Carpal Tunnel Syndrome

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Carpal Tunnel Syndrome: A narrowing of the channel through which the median nerve, tendons, and ligaments pass.

Carpal tunnel syndrome is a condition that affects the median nerve as it passes from the elbow through the base of the hand. It is a narrowing of the channel through which the median nerve, tendons, and ligaments pass.  When this narrowing occurs, it causes compression. Symptoms may include burning, numbness, severe pain and weakness.  These symptoms can become permanent if not promptly treated.

Carpal tunnel syndrome is often associated with repetitive stress injury due to excessive keyboarding. It can also be the result of a number of different factors, including trauma, pregnancy, rheumatoid arthritis, and overuse.  It may even indicate an endocrine disorder. The condition often affects the dominant hand.  Statistics show that women are three times more likely to develop symptoms than men are.

Treatment options include immobilizing the hand and wrist area in order to allow the tissue swelling to subside and relieve pressure on the passage. Physical therapy can also improve symptoms prior to surgical options, but it’s equally important after surgery has been performed. When surgery is chosen by the patient, the nerve and tendon channel is released, relieving the pressure and allowing them to flow more freely. While many people have success with this option, there are no guarantees of a long-term, positive outcome.  Complete recovery is dependent on the patient’s physiology and behavior after carpal tunnel surgery has been performed.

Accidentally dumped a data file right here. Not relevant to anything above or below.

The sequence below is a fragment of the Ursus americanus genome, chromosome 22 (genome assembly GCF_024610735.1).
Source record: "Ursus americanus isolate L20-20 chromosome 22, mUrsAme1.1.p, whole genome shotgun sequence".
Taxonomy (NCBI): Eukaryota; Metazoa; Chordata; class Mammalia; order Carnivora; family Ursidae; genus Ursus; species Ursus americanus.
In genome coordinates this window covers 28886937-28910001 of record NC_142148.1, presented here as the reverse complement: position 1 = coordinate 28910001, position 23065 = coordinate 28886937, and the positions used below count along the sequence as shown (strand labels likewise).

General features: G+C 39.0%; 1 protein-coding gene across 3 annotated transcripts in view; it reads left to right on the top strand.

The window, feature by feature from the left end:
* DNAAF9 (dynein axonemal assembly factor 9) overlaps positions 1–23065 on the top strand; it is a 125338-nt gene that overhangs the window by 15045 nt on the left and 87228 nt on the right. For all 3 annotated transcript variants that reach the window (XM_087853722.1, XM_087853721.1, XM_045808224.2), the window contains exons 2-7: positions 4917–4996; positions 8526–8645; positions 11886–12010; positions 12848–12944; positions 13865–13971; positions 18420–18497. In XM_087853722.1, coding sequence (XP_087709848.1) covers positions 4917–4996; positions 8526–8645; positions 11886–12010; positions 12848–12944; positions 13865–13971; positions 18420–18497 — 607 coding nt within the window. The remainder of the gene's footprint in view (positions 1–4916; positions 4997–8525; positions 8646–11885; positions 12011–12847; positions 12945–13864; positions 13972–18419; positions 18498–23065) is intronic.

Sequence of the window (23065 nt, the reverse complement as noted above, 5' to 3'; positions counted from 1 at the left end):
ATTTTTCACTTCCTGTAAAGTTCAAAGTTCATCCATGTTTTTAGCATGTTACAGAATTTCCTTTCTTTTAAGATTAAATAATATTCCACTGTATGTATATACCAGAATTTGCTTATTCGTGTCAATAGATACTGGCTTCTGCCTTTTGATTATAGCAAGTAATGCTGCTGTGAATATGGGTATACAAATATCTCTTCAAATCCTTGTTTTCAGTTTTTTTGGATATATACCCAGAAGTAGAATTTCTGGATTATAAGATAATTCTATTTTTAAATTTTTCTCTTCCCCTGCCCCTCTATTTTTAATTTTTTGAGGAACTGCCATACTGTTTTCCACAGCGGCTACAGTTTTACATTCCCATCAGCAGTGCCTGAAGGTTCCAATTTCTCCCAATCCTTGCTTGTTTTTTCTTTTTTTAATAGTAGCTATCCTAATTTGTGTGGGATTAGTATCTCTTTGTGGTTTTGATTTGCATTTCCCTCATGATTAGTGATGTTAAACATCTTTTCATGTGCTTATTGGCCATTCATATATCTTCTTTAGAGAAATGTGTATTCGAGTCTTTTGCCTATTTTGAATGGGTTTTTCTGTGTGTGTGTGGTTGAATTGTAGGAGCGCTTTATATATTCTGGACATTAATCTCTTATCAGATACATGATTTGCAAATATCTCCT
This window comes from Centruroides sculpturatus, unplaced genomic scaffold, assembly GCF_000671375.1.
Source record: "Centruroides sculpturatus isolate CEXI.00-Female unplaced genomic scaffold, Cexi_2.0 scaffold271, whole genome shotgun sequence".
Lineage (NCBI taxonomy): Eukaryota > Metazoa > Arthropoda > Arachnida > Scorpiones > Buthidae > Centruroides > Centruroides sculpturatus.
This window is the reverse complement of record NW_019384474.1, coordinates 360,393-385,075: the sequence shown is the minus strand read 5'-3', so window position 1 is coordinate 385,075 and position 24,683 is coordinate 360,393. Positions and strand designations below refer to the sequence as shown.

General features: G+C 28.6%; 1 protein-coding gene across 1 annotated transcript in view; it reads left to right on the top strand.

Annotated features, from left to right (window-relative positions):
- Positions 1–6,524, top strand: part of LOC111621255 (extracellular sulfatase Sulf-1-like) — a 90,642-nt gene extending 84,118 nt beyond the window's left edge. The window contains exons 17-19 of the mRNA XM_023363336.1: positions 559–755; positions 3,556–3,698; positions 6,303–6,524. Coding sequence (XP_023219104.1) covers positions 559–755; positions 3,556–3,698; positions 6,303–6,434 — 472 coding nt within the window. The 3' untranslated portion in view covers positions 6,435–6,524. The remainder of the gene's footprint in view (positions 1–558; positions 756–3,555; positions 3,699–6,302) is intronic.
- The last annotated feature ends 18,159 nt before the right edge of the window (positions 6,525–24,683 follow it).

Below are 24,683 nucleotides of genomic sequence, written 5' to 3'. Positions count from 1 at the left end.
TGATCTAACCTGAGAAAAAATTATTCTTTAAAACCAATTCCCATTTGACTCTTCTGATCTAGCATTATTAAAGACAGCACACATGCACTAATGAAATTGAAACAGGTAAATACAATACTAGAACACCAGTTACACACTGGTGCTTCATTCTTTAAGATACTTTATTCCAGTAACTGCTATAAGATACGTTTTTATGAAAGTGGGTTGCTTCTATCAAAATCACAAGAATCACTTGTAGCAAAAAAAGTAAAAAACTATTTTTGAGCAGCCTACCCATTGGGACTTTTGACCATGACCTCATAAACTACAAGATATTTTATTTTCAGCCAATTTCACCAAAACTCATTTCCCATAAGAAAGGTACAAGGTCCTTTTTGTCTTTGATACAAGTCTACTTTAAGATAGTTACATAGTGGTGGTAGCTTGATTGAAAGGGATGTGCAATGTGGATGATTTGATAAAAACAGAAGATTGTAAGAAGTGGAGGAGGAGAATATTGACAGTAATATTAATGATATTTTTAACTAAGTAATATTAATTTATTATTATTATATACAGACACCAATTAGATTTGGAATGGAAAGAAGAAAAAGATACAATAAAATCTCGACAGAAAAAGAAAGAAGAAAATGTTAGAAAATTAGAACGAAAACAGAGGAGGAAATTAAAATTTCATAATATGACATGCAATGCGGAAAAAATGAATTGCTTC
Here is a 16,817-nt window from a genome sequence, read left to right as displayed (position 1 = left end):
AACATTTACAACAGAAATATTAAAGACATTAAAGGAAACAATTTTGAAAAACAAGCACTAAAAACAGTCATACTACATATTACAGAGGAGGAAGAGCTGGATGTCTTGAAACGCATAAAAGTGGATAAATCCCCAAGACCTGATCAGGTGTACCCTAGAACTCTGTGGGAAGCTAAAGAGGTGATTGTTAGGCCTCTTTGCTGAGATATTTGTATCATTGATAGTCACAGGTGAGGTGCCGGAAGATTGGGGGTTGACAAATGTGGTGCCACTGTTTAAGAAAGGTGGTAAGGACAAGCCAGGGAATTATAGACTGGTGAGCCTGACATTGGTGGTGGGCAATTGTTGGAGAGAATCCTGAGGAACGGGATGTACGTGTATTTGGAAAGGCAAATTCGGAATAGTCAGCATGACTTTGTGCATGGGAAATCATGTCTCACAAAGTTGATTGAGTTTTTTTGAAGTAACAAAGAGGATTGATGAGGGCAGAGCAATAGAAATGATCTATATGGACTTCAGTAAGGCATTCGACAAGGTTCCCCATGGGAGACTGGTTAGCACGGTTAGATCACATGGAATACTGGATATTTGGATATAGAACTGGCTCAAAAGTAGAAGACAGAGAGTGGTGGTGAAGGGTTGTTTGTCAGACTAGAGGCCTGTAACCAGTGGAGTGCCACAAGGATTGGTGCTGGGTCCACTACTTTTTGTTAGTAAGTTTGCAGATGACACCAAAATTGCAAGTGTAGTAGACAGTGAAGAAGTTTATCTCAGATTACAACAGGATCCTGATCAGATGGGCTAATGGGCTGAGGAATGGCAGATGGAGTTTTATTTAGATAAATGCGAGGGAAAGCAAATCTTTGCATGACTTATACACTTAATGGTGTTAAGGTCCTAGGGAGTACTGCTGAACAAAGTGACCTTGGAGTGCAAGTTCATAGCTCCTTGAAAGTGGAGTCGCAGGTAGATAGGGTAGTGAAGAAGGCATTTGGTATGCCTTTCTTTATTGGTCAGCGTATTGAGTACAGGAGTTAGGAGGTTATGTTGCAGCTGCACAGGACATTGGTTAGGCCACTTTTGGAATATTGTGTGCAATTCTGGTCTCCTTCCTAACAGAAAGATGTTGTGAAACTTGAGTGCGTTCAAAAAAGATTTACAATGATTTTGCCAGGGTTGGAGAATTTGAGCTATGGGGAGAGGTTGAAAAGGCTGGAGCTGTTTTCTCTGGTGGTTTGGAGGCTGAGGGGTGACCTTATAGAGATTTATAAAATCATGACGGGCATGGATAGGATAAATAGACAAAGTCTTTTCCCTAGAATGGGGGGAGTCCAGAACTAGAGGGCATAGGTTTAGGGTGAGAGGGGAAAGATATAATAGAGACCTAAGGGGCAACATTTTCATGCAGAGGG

Further Reading on Carpal Tunnel Syndrome:

Mayo Clinic: Carpal Tunnel Syndrome

MedicineNet: Carpal Tunnel Syndrome

National Institute of Neurological Disorders and Stroke: Carpal Tunnel Syndrome

PubMed Health: Carpal Tunnel Syndrome

Wikipedia: Carpal Tunnel Syndrome

 

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Additional Medical Resources: Arthritis Foundation, American Society for Surgery of the Hand, Deborah Quilter's RSI Help, Harvard University, The Mayo Clinic, MedicalNewsToday.com, MedicineNet.com, Medline Plus, MedScape Reference, National Institute of Mental Health, NINDS, PubMed.gov, Safe Computing Tips.com, WebMD, University of Maryland Medical Center, Wikipedia